Can Magnetic Targeting of Magnetically Labeled Circulating Cells Optimize Intramyocardial Cell Retention?
Abstract:Therapeutic intracavitary stem cell infusion currently suffers from poor myocardial homing. We examined whether cardiac cell retention could be enhanced by magnetic targeting of endothelial progenitor cells (EPCs) loaded with iron oxide nanoparticles. EPCs were magnetically labeled with citrate-coated iron oxide nanoparticles. Cell proliferation, migration, and CXCR4 chemokine receptor expression were assessed in different labeling conditions and no adverse effects of the magnetic label were observed. The magnetophoretic mobility of labeled EPCs was determined in vitro, with the same magnet as that subsequently used in vivo. Coronary artery occlusion was induced for 30 min in 36 rats (31 survivors), followed by 20 min of reperfusion. The rats were randomized to receive, during brief aortic cross-clamping, direct intraventricular injection of culture medium (n = 7) or magnetically labeled EPCs (n = 24), with (n = 14) or without (n = 10) subcutaneous insertion of a magnet over the chest cavity (n = 14). The hearts were explanted 24 h later and engrafted cells were visualized by magnetic resonance imaging (MRI) of the heart at 1.5 T. Their abundance in the myocardium was also analyzed semiquantitatively by immunofluorescence, and quantitatively by real-time polymerase chain reaction (RT-PCR).Although differences in cell retention between groups failed to be statistically significant using RT-PCR quantification, due to the variability of the animal model, immunostaining showed that the average number of engrafted EPCs was significantly ten times higher with than without magnetic targeting. There was thus a consistent trend favoring the magnet-treated hearts, thereby suggesting magnetic targeting as a potentially new mean of enhancing myocardial homing of intravascularly delivered stem cells. Magnetic targeting has the potential to enhance myocardial retention of intravascularly delivered endothelial progenitor cells.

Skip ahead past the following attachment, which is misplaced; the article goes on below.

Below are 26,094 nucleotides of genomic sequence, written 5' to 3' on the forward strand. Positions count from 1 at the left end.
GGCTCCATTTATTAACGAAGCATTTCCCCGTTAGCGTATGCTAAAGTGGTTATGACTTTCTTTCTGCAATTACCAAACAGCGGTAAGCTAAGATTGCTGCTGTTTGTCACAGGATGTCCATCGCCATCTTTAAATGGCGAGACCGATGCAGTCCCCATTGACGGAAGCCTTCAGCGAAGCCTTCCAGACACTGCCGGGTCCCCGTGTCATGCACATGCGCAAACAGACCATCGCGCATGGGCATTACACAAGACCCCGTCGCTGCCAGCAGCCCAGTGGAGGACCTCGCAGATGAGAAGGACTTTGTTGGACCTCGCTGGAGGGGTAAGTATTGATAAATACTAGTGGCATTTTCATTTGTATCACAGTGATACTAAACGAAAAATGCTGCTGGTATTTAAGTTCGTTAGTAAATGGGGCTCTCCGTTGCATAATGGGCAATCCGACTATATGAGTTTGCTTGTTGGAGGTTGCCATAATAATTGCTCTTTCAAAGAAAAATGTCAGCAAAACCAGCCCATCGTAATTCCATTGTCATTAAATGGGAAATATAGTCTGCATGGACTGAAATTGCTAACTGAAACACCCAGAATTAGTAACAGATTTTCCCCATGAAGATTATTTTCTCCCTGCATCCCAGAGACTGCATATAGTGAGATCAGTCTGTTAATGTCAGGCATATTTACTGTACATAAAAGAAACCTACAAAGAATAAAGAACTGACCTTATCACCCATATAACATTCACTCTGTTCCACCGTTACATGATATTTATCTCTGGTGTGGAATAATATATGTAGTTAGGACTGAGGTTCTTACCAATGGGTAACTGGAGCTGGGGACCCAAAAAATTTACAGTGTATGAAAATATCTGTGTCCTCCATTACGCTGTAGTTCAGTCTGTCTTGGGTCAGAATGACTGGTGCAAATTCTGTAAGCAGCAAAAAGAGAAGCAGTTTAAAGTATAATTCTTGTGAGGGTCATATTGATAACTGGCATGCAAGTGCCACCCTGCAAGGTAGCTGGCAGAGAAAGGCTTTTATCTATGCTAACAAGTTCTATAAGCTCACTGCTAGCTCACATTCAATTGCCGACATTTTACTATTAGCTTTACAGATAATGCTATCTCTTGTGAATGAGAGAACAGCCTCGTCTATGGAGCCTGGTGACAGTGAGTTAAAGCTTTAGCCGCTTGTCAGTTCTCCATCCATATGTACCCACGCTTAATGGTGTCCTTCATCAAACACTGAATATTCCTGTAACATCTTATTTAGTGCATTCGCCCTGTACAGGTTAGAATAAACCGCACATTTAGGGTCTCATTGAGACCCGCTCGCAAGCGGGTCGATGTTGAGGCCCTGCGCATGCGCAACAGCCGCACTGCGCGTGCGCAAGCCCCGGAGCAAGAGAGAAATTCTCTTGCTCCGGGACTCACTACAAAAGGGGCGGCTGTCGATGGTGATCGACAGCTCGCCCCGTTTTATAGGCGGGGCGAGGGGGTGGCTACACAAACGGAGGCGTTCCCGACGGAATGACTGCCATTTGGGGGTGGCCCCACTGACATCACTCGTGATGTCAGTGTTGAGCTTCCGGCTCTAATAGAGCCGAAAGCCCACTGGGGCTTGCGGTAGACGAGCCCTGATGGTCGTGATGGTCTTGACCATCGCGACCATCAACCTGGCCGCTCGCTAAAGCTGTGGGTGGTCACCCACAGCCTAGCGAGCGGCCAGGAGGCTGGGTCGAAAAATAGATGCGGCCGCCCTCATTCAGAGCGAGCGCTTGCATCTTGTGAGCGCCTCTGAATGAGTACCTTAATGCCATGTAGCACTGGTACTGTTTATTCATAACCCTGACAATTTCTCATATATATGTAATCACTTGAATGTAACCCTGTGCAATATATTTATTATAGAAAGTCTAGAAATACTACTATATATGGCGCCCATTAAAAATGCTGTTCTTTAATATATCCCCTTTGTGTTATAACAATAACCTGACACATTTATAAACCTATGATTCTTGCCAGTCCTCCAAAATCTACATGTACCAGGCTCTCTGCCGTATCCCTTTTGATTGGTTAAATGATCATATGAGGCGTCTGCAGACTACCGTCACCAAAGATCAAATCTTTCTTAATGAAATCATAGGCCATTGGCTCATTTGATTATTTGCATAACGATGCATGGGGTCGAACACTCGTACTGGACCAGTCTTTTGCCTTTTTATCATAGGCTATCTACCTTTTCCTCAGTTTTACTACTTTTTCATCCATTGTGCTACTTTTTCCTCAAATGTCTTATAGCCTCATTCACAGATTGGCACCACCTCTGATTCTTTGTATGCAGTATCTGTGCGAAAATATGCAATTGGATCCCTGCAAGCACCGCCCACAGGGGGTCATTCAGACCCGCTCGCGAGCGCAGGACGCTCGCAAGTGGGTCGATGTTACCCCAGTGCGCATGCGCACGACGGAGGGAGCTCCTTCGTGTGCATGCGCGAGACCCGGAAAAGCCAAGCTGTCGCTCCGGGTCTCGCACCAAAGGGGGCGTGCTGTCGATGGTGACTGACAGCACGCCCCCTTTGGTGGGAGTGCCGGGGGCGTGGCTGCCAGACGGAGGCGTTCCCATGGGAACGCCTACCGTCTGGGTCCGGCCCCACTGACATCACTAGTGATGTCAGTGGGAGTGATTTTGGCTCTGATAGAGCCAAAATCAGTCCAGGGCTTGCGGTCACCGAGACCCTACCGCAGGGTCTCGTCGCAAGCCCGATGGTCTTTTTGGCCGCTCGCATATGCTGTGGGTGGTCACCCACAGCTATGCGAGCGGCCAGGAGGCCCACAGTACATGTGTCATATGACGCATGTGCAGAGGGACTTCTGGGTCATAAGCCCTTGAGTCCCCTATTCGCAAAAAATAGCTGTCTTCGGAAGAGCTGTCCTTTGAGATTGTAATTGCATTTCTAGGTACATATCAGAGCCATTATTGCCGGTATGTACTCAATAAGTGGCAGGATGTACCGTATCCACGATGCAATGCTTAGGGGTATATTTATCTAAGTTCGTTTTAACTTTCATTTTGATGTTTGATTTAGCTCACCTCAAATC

Document Type: Research Article
Affiliations: INSERM U633, Laboratory of Surgical Research, Paris, France
Publication date: April 1, 2012
More about this publication?
- Cell Transplantation publishes original, peer-reviewed research and review articles on the subject of cell transplantation and its application to human diseases. To ensure high-quality contributions from all areas of transplantation, separate section editors and editorial boards have been established. Articles deal with a wide range of topics including physiological, medical, preclinical, tissue engineering, and device-oriented aspects of transplantation of nervous system, endocrine, growth factor-secreting, bone marrow, epithelial, endothelial, and genetically engineered cells, among others. Basic clinical studies and immunological research papers are also featured. To provide complete coverage of this revolutionary field, Cell Transplantation will report on relevant technological advances, and ethical and regulatory considerations of cell transplants. Cell Transplantation is now an Open Access journal starting with volume 18 in 2009, and therefore there will be an inexpensive publication charge, which is dependent on the number of pages, in addition to the charge for color figures. This will allow work to be disseminated to a wider audience and also entitle the corresponding author to a free PDF, as well as prepublication of an unedited version of the manuscript.